Jesus then not wanting to lose this teaching opportunity takes this idea further. Hitting as they have upon this idea of total forgiveness, he wants to say that the Kingdom of Heaven is like that. Remember, whenever Jesus is talking about the Kingdom of Heaven or the Kingdom of God, he is not talking about abstract metaphysics, about realms beyond this life, he’s talking about a reality we can manifest and make real in the present. So, Jesus gives us a mini-parable, about a king expunging the debt of one of his slaves. It’s interesting I think that even though Jesus is talking about manifesting qualities of the Kingdom in the present, he’s unable to conceive of a reality without slavery. He of course doesn’t condone slavery in any way, but neither does he at any point condemn it. The institution of slavery is just so much a part of the fabric of Jesus’ world, that imagining a social progression beyond it is inconceivable to him. From Peter’s original question to this mini-parable, we can see that sinning against someone is equated to being financially indebted to someone. This word, ‘sin’, like much religious vocabulary is problematic, because the word carries so many associations for us. The word ‘sin’ is so often used to emotionally manipulate people, used by religious authorities to subscribe a particular pattern of behaviour. For our purposes here though, we can think of sin as anything which acts against relationships. In this way, we need not think of sin in grandiose terms, as disobeying the pre-ordained laws of God, but simply a breakdown of relationship between one person and another. A relational dysfunctionality between yourself and another. So what is the worst sin you can commit against another? Well it would have to be a sin which you could not take back, which you could not make amends for, which could not be forgiven. Murder ticks that box. It doesn’t matter how forgiving a victim of murder is, he or she is unable to forgive. Unless like Jesus, you get in under the wire and forgive while the murdering is taking place. Anyway, when sin is thought of in this way, as a breakdown in relationship, the comparison to debt makes a great deal of sense. A breakdown in relationship easily leads to a further breakdown in relationship, just as debt easily leads to further debt. This idea of sin being like debt is a recurring theme in the Bible. Think for example of the Lord’s prayer, “Give us this day our daily bread. And forgive us our trespasses, as we forgive those who trespass against us…” Or, as it is more commonly translated today, ‘forgive us our debts, as we forgive our debtors’. Debt is a good analogy for sin, because it’s like a swamp; people in debt accumulate more debt, interest mounts, they’re sucked down into a spiral. Having uncontrollable debt today can be a debilitating thing. There are many people in the west constantly treading water, trying not to be swallowed by their ever-mounting debt. And that’s in the West in the 21st century, where there are some failsafes in place, some support available, the option of filing for bankruptcy, etc. If you were in debt in the Roman Empire, in the first century, you were put in a work camp until you paid off your debt, or someone paid it off for you.
So, returning to the parable, the king expunges the slave’s debt. The passage says the slave owed ‘ten thousand talents’. Now, ‘ten thousand talents’ is an astronomical amount of money, it’s a joke amount of money, it’s equivalent to saying something like ‘the store clerk owes a billion dollars’. So this reference to ‘ten thousand talents’ is performing the same rhetorical function as the number seventy-seven. Lamech is to be punished seventy-seven fold, while the slave is in ‘ten thousand talents’ worth of debt. But the King forgives the debt, and releases him. The idea here then is that when, and if, we manifest the Kingdom in the present, we create an environment of perfect freedom. We release one another from our accumulation of failings, we don’t keep a record of one another’s wrongs. That feeling you get when debt has been lifted off your shoulders is perpetually present. We feel at liberty, as if a world of possibility has been opened before us. We’re no longer walking on eggshells, worried we will offend or disappoint, we’re free to be ourselves, free to be in good relationship with one another. This is very difficult way of being in our world. We so naturally think about our relationships in transactional terms. If someone’s a bit snappy with us, we’re a bit snappy with them. If someone’s trying to play us, we’ll play them. If someone’s a little bit nice to us, we’ll be a little bit nice to them, and so on. What would it be to just let all that stuff go, and to just be lovingly present to one another.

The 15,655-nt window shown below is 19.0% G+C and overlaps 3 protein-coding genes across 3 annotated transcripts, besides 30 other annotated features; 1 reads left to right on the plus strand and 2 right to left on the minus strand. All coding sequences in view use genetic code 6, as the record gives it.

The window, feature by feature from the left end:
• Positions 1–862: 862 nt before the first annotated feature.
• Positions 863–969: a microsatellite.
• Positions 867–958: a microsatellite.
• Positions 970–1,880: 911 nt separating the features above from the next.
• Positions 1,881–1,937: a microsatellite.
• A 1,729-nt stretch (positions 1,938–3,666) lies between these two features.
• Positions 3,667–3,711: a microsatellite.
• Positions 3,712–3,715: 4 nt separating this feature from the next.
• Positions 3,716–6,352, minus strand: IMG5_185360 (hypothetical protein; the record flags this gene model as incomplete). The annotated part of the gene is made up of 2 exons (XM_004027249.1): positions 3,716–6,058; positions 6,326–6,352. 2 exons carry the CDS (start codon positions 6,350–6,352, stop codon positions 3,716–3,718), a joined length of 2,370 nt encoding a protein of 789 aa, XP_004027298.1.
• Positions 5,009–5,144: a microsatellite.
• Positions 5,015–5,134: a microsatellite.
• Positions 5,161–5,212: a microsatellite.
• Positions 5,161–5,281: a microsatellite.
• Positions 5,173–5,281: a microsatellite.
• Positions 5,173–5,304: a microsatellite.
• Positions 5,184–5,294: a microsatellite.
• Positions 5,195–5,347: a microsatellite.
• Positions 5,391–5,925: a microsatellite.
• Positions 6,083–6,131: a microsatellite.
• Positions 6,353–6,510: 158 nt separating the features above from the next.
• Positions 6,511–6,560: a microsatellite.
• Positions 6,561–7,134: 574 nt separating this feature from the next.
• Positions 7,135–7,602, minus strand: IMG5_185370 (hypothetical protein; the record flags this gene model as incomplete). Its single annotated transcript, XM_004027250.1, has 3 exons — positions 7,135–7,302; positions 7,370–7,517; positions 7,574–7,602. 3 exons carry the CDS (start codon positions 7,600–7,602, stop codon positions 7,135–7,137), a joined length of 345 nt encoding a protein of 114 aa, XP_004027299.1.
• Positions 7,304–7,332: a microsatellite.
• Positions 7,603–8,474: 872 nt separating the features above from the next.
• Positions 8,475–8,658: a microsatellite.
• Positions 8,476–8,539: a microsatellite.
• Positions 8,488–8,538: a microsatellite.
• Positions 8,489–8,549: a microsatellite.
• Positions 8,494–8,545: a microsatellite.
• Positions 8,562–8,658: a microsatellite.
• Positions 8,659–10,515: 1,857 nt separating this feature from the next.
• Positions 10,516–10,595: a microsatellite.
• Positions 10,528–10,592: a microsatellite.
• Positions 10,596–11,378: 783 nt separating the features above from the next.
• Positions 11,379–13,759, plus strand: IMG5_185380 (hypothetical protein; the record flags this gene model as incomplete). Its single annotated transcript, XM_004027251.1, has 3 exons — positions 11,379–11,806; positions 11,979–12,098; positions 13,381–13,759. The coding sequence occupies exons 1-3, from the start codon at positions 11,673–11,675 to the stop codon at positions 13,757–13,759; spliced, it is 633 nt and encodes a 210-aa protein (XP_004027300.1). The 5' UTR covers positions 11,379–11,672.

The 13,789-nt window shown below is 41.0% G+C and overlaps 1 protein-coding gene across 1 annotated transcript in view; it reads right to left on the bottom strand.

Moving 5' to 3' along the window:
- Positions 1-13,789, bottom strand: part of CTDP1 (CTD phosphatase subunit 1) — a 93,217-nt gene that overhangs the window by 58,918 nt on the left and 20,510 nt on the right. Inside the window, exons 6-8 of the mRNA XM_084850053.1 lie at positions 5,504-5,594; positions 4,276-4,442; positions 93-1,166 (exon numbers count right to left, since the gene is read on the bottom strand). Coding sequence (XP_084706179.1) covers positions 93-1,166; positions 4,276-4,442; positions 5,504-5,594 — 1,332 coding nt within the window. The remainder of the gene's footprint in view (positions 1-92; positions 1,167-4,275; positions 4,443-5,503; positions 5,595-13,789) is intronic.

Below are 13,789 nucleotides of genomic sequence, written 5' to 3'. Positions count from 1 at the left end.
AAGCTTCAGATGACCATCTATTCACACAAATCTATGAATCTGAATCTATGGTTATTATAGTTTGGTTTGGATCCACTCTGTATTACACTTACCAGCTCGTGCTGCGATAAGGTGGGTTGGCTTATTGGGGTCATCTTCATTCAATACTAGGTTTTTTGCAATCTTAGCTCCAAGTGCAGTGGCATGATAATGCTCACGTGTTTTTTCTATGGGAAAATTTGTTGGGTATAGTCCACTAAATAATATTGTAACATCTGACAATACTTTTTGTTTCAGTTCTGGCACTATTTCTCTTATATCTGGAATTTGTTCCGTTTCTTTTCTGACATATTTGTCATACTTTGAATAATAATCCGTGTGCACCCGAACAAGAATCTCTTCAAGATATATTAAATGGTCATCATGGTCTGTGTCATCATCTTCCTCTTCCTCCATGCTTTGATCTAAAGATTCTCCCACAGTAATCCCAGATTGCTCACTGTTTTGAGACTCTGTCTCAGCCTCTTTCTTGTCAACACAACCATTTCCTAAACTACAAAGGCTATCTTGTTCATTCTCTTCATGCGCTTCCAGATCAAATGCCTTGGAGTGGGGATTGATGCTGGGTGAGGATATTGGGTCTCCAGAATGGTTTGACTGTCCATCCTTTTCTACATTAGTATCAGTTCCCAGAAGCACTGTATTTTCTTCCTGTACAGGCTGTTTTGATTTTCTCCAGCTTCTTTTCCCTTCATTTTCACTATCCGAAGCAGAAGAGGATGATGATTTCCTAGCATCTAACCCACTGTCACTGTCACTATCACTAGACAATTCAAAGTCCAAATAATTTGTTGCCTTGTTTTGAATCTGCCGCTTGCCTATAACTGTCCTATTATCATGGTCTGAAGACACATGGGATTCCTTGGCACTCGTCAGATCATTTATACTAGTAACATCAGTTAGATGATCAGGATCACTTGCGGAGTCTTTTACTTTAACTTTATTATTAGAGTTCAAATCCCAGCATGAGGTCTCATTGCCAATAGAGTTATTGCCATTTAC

But it’s more difficult than that. It’s a pleasure to be lovingly present to someone being lovingly present to you. It’s a lot more difficult to be lovingly present to someone being a prat. But to do that begins to interrupt the cycle, and manifesting the Kingdom is all about interrupting the cycle. By interrupting the cycle, relationally dysfunctional behaviour begins to show up as bizarre, and that is what this parable is trying to highlight. The slave, having been forgiven a billion dollars of debt, shakes down a fellow slave who owes him one hundred denarii. Now, one hundred denarii is still a sizable amount of money, but nothing compared to the ‘ten thousand talents’. It’s equivalent to, say, half a year’s average salary, so like 12/13 thousand pounds in today’s money, something like that. He came upon one of his fellow slaves who owed him a hundred denarii; and seizing him by the throat, he said, ‘Pay what you owe.’ If we’re in the crowd listening to Jesus’ parable, we are shocked by the behaviour of the slave. Such love is shown to him, and he still has such unkind selfishness in his heart. And that’s because that is the reality of manifesting the Kingdom. It is a slow process. It takes time to really work into people’s hearts. Habits and behaviours are not changed overnight. It takes time to confound a hurting person with love, and sometimes we are not even the appropriate person to give that love and support; it is sometimes just our calling, to forgive someone their debts and then remove them from our lives. And such a decision is never easy, it takes real discernment and reflection. Manifesting the Kingdom then is not down to an individual, it’s down to a community. A community listening and being open to the spirit moving amongst them, the spirit of love, and freedom, and compassion, and forgiveness. And the odd thing is, what a community looks like which is open to the spirit, and endeavouring to manifest the Kingdom, is almost the exact opposite (of the image that comes to mind) of the stereotypical religious community. A living community of this sort is not conforming to one way of being in the world, it’s not about uniformity, or being submissive. It’s about living, curiosity, being our own individual selves, being awakened to the vibrancy of life. Embracing one another in a community of acceptance and forgiveness, that is what we must enact together, make real together.